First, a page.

From there, Gaetti signed with the crossstate Cardinals, with mixed results. Gaetti never approached 1995 again, but in two and a half seasons in St. Louis he stayed near his .270/.320/.470 level. Nevertheless, the G-man slumped badly in 1997, hitting .251/.305/.404 for a 73-89 Cardinals team that struggled across the board. Worse, LaRussa either lacked or looked away from other options, sending Gaetti out for 538 PAs.
Gaetti's song had one more verse however, as he was waived by St. Louis in August of 1998, with a .269/.335/.454 line in 91 games. In those 91 games, Gaetti had still managed 11 homers, which wasn't bad, but also wasn't spectacular in 1998. Signed by the Cubs two weeks later, Gaetti proceded to hit .320/.397/.594 in 37 games with a Cubs team that chased down 90 wins, a one-game playoff and a Wild Card berth. Gaetti's out-of-his-mind performance (including 8 homers and 11 doubles) helped the Cubs over the top and ingratiated him to thousands of insane Cub fans.
Naturally, the Cubs signed him for another season, which he rewarded them with a .204/.260/.339 line in 113 games. The '99 Cubs won 67 games, and at 40, Gaetti was the oldest player in baseball. Gaetti popped up one last time, playing 5 final games with the 2000 Red Sox, going 0-10 and driving in one run.
Gaetti's Royal legacy is stronger than you might think, given the short (and recently terrible) lifespan of this franchise and Gaetti's surprisingly bright performance in blue. Gaetti is 16th All-Time in Royal homers, with 61. Gaetti's 61 ties him with D. Porter and is only 4 behind the much more famous and richer Johnny Damon. Gaetti managed less doubles as a Royal, only 60, ranking 43rd All-Time, one behind the infamous Jorge Orta. Gaetti is 49th All-Time with an even 300 hits, which again ranks juuuuust behind Orta's 302. Incredibly slow, towards the end of his career Gaetti was one of the top GiDP men in the National League, however, with the Royals, he ranks only 68th All-Time, with 18 GiDPs.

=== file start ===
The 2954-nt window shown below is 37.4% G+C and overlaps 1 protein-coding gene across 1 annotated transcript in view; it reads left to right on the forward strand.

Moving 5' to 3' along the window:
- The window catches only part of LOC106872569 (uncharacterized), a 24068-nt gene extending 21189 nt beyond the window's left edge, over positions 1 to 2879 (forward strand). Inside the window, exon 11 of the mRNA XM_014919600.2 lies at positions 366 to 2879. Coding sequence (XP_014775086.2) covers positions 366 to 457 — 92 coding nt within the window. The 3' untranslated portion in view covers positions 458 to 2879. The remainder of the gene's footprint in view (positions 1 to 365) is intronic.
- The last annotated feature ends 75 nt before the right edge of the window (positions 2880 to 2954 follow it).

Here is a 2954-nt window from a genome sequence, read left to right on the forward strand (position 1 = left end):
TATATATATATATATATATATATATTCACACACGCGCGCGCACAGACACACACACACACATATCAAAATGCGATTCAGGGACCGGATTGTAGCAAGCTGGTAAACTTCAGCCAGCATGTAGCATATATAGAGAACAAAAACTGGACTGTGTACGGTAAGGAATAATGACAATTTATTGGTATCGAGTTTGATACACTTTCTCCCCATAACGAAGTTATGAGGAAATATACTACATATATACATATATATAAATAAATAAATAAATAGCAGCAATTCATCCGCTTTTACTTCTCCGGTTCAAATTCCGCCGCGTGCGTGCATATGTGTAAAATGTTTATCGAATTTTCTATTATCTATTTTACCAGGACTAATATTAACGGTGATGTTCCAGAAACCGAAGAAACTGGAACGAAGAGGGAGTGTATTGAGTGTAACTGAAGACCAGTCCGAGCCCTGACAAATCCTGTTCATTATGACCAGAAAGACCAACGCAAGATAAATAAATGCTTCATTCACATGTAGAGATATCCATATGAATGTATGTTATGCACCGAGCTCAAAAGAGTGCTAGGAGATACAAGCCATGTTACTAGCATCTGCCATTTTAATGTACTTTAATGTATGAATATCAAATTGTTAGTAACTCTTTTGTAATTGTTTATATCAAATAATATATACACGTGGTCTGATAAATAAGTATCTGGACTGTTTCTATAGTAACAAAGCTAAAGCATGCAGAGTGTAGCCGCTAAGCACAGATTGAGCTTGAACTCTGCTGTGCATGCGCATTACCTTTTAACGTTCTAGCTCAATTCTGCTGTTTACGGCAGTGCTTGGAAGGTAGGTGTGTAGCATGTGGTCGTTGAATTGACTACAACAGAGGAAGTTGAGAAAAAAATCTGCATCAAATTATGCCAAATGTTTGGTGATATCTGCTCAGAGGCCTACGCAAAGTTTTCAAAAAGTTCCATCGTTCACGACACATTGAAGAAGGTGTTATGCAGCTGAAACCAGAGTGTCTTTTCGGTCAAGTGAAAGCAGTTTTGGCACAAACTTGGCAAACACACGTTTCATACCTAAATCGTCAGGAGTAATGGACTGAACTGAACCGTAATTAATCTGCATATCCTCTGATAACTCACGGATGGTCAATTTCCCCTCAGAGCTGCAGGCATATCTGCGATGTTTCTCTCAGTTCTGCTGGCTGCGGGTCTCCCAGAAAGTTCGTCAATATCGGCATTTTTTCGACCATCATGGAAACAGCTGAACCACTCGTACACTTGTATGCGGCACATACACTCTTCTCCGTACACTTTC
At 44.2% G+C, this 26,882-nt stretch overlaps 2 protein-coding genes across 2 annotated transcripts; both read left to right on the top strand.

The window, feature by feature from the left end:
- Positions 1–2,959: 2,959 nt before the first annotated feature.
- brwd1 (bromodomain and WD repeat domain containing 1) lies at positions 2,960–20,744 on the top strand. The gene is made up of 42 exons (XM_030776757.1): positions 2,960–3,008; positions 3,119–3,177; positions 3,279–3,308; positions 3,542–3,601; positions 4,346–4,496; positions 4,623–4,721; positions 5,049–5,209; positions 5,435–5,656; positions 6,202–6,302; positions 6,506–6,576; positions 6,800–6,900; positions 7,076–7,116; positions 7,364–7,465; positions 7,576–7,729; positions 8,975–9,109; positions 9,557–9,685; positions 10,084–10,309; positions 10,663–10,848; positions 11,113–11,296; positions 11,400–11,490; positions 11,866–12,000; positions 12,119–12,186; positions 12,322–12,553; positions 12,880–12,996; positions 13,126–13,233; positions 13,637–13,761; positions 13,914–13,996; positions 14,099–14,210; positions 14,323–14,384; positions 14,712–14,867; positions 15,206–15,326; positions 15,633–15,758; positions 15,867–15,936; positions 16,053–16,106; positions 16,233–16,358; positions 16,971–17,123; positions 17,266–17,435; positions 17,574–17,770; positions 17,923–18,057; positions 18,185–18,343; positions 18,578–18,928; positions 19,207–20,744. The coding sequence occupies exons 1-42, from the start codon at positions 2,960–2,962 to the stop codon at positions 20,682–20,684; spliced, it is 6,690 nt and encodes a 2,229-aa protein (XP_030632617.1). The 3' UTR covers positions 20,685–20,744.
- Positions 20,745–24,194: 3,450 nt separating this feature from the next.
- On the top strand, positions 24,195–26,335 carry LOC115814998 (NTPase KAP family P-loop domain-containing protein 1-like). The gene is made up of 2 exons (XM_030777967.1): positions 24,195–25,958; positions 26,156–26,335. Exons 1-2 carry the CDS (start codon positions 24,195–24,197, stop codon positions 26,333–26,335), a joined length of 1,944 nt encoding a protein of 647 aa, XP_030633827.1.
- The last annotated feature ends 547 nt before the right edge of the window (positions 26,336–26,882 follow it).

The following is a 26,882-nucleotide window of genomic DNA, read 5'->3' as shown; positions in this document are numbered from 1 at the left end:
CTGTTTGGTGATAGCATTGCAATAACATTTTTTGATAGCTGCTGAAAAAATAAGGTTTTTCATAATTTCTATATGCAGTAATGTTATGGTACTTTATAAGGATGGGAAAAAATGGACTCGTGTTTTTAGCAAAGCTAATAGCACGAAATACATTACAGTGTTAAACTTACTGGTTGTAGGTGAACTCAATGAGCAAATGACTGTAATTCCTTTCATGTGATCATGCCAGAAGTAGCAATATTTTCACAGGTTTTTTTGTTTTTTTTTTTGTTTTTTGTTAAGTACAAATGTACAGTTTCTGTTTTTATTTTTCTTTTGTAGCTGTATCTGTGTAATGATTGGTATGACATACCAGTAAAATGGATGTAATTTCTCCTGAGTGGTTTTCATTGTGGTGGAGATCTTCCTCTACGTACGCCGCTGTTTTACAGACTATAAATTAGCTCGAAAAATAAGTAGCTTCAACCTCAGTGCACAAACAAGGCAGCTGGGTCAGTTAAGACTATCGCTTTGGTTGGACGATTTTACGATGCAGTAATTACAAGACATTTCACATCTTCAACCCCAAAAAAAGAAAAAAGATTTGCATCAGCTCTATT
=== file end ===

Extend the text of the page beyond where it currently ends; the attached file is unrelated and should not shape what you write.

Last month, Jay Jaffe wrote this about The Rat's Hall of Fame chances:
Affectionately known as the Rat, Gaetti was a classic low-average, high-slugging third baseman who was excellent with the leather. Not only did he own the AL Gold Glove from 1986-1989, he's tied for fifth all-time in FRAA among third basemen (Brooks Robinson leads at 176, followed by Jimmy Collins at 172). He's done in by the fact that he didn't have much patience at the plate, leading to just a .308 OBP. The otherwise vaguely similar Ron Cey (who hit .261/.354/.445 with 316 homers over a career some 1500 plate appearances shorter) scores at a much more robust 74.9 JAWS thanks to better plate discipline if considerably worse defense. No to the Rat.
Jaffe's JAWS system thinks highly of OBP, as one might expect, which sadly was the weakest facet of Gaetti's game. Still, he's probably not a Hall of Famer by any standards. Especially notable is Gaetti's lack of a dominant peak (although he was pretty damn good in Minny for two seasons) and ocassional propensity to be below average for seasons at a time. His near-meltdown in California and semi-collapse in St. Louis quell any serious consideration of his chances, but he wasn't without his moments. His 1998 glory run with the Cubs (probably the best team to do it for short of NY or Boston) effectively capped a career and sealed his veneration in the minds of many, despite his somewhat pathetic hanging on for two more seasons.
According to baseball-reference, Gaetti made over 26 million dollars in baseball, (which is probably conservative) including a career high $3 million per with tha Angels (coincidentally his worst performance more or less).